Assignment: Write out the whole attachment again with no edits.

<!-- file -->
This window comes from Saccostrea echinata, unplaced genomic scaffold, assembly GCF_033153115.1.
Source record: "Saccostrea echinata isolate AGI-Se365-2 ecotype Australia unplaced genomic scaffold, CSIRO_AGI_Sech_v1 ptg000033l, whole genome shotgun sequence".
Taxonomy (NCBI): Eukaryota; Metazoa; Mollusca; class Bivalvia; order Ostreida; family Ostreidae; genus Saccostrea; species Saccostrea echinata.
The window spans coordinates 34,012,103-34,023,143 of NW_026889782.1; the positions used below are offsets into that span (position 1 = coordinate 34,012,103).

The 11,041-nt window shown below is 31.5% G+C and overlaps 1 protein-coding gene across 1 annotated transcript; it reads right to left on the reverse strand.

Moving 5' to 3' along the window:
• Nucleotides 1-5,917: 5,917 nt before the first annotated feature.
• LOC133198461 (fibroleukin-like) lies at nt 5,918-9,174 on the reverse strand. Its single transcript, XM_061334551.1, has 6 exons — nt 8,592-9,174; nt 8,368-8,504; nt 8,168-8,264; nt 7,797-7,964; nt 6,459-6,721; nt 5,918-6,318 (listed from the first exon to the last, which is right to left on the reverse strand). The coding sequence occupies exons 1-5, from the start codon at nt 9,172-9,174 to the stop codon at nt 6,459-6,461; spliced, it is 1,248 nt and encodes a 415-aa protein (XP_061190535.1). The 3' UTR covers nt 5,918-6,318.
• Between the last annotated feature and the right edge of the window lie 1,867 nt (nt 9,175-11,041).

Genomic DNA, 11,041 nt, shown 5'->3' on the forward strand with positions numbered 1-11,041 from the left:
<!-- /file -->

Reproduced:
This window comes from Saccostrea echinata, unplaced genomic scaffold, assembly GCF_033153115.1.
Source record: "Saccostrea echinata isolate AGI-Se365-2 ecotype Australia unplaced genomic scaffold, CSIRO_AGI_Sech_v1 ptg000033l, whole genome shotgun sequence".
Taxonomy (NCBI): Eukaryota; Metazoa; Mollusca; class Bivalvia; order Ostreida; family Ostreidae; genus Saccostrea; species Saccostrea echinata.
The window spans coordinates 34,012,103-34,023,143 of NW_026889782.1; the positions used below are offsets into that span (position 1 = coordinate 34,012,103).

The 11,041-nt window shown below is 31.5% G+C and overlaps 1 protein-coding gene across 1 annotated transcript; it reads right to left on the reverse strand.

Moving 5' to 3' along the window:
• Nucleotides 1-5,917: 5,917 nt before the first annotated feature.
• LOC133198461 (fibroleukin-like) lies at nt 5,918-9,174 on the reverse strand. Its single transcript, XM_061334551.1, has 6 exons — nt 8,592-9,174; nt 8,368-8,504; nt 8,168-8,264; nt 7,797-7,964; nt 6,459-6,721; nt 5,918-6,318 (listed from the first exon to the last, which is right to left on the reverse strand). The coding sequence occupies exons 1-5, from the start codon at nt 9,172-9,174 to the stop codon at nt 6,459-6,461; spliced, it is 1,248 nt and encodes a 415-aa protein (XP_061190535.1). The 3' UTR covers nt 5,918-6,318.
• Between the last annotated feature and the right edge of the window lie 1,867 nt (nt 9,175-11,041).

Genomic DNA, 11,041 nt, shown 5'->3' on the forward strand with positions numbered 1-11,041 from the left: